It is, of course, incumbent upon Federal District Court sitting on a diversity action to apply substantive State law. Guaranty Trust Co. v. York, 326 U.S. 99, 65 S. Ct. 1464, 89 L. Ed. 2079 (1945). A leading case on premises liability in New York is Gordon v. American Museum of Natural History, 67 N.Y.2d 836, 501 N.Y.S.2d 646, 492 N.E.2d 774 (1986). There, the New York Court of Appeals explained that, absent evidence that a defendant created a dangerous condition or had actual notice of it, a plaintiff must prove constructive notice in order to prevail. However, to constitute constructive notice, the evidence must establish that the dangerous condition was visible and apparent, and existed for a sufficient length of time prior to the accident to permit the defendant to discover the condition and remedy it. Relying on Gordon, the Appellate Division, Fourth Department, in Berg v. Wegmans Food Markets Inc., 242 A.D.2d 861, 662 N.Y.S.2d 897 (4th Dept.1997), held that the assertion by the plaintiff that the sudsy water in which she allegedly slipped was dirty and stained her clothes, was insufficient to raise a question of fact as to whether the defendant had constructive notice. Likewise, the Appellate Division, Second Department, in Cuddy v. Waldbaum, 230 A.D.2d 703, 646 N.Y.S.2d 51 (2nd. Dept.1996) decided that the plaintiff's allegation that the lettuce leaves, upon which she slipped, appeared to be withered up, shriveled, walked on, and dirty, was insufficient to raise a triable issue with respect to notice to the defendant. Moreover, in Williams v. New York City Transit Authority, A.D. , 669 N.Y.S.2d 672 (2nd Dept.1998), the Second Department held that where the plaintiff did not know what caused her fall, but after her fall noticed newspapers on the ground and grease on her clothes, such evidence was insufficient to establish that the defendant had constructive notice. The existence of smashed, rotten fruit or sweet potato located on the floor of the bottle exchange room of a defendant's store was insufficient to raise a triable issue of fact with respect to constructive notice in Koser v. Supermarkets General Corp., 244 A.D.2d 320, 663 N.Y.S.2d 888, 889 (2nd Dept. 1997). The presence of a puddle of salad dressing in a supermarket was insufficient to raise an issue of constructive notice in Masotti v. Waldbaums Supermarket, 227 A.D.2d 532, 642 N.Y.S.2d 950 (2nd Dept. 1996).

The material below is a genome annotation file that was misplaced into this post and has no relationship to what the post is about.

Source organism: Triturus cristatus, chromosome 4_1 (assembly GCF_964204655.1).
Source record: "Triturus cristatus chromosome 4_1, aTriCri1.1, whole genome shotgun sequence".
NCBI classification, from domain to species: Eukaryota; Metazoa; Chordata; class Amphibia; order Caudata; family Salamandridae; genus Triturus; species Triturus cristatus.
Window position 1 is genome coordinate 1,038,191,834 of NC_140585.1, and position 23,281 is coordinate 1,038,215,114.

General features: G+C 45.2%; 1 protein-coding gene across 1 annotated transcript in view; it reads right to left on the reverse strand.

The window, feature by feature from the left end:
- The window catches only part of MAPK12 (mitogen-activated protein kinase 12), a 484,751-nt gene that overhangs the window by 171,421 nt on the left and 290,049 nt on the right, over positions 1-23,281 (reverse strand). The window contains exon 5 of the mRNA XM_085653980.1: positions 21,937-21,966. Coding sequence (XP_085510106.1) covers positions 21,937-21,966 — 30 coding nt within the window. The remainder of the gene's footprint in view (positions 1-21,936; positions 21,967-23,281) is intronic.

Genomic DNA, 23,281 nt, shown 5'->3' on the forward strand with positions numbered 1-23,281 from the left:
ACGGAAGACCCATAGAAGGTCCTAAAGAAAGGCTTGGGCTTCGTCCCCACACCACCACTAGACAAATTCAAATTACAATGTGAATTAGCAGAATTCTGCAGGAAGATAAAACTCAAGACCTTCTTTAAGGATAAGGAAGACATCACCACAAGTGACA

Here, the plaintiff has produced no evidence that the defendant, Wal-Mart Stores, Inc., was responsible for the liquid which Ms. Nasca observed, or that Wal-Mart had actual notice of such spill. Furthermore, the plaintiff has not produced any evidentiary proof in admissible form that the liquid, which Ms. Nasca observed, had been on the ground for any appreciable length of time prior to her fall, to permit the defendant's employees to discover the condition and remedy it. Though the spill contained crumbs and grit, there was no showing the crumbs and grit were not on the floor prior to the spill. It would be mere speculation to find that the crumbs and grit were added to the liquid after the spill.
The plaintiff also refers extensively to Wal-Mart's "duty to the public" to protect those who visit the store, especially considering that beverages were sold in the store and there had been spills in the past. However, the Fourth Department held in a personal injury action against a premises owner, that the owner's "'general awareness' that a dangerous condition may exist is insufficient to support a finding that the owner had constructive notice of the specific condition that caused the plaintiff to slip and fall...." Winecki v. West Seneca Post 8113, Inc., 227 A.D.2d 978, 979, 643 N.Y.S.2d 292, 293 (4th Dept. 1996) (citations omitted). In Winecki, the corporation's past president also testified that he checked the area for spills every fifteen to twenty minutes during the evening and the Fourth Department held that even this fact, "without more, is insufficient to raise an issue of fact with respect to constructive notice." Id. Since the plaintiff here did not see the liquid on the floor prior to falling, despite looking forward and down, it cannot be said that the spill was visible and apparent. See Mercer v. City of New York, 223 A.D.2d 688, 690-91, 637 N.Y.S.2d 456 (2nd Dept. 1996) (Court found that plaintiff, "despite his clear view of the garage floor, ... did not see the large puddle of grease prior to his fall ...."). Ms. Nasca, unfortunately, has not brought forth evidence that Wal-Mart had constructive notice of the spill.
Therefore, the defendant's motion for summary judgment [docket # 7] is granted and the plaintiff's complaint is dismissed.
IT IS SO ORDERED.
Dated: Rochester, New York
June 4, 1998
CHARLES J. SIRAGUSA
United States District Judge
JUDGMENT IN A CIVIL CASE - June 8, 1998 Date
Decision by Court. This action came to hearing before the Court. The issues have been heard and a decision has been rendered.
IT IS ORDERED AND ADJUDGED that defendant motion for summary judgment is granted and the Complaint is dismissed in its entirety.
June 8, 1998